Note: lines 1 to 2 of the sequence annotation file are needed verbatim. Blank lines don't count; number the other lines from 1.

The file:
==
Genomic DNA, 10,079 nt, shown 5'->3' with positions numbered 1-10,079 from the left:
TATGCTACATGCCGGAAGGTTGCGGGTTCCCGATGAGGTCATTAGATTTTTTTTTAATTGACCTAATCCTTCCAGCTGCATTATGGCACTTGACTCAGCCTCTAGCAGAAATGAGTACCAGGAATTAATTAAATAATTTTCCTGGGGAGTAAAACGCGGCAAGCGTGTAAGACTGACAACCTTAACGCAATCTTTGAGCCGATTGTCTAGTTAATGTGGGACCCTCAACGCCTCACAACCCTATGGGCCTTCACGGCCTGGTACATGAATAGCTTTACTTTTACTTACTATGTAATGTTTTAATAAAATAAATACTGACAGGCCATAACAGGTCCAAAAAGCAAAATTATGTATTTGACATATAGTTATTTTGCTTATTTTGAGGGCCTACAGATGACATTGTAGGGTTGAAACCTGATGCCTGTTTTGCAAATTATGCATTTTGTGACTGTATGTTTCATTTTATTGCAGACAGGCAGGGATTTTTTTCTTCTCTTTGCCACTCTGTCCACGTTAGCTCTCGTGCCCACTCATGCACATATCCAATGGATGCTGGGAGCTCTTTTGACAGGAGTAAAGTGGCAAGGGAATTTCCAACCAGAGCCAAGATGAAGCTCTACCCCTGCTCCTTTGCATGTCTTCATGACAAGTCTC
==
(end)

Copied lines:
Genomic DNA, 10,079 nt, shown 5'->3' with positions numbered 1-10,079 from the left:
TATGCTACATGCCGGAAGGTTGCGGGTTCCCGATGAGGTCATTAGATTTTTTTTTAATTGACCTAATCCTTCCAGCTGCATTATGGCACTTGACTCAGCCTCTAGCAGAAATGAGTACCAGGAATTAATTAAATAATTTTCCTGGGGAGTAAAACGCGGCAAGCGTGTAAGACTGACAACCTTAACGCAATCTTTGAGCCGATTGTCTAGTTAATGTGGGACCCTCAACGCCTCACAACCCTATGGGCCTTCACGGCCTGGTACATGAATAGCTTTACTTTTACTTACTATGTAATGTTTTAATAAAATAAATACTGACAGGCCATAACAGGTCCAAAAAGCAAAATTATGTATTTGACATATAGTTATTTTGCTTATTTTGAGGGCCTACAGATGACATTGTAGGGTTGAAACCTGATGCCTGTTTTGCAAATTATGCATTTTGTGACTGTATGTTTCATTTTATTGCAGACAGGCAGGGATTTTTTTCTTCTCTTTGCCACTCTGTCCACGTTAGCTCTCGTGCCCACTCATGCACATATCCAATGGATGCTGGGAGCTCTTTTGACAGGAGTAAAGTGGCAAGGGAATTTCCAACCAGAGCCAAGATGAAGCTCTACCCCTGCTCCTTTGCATGTCTTCATGACAAGTCTC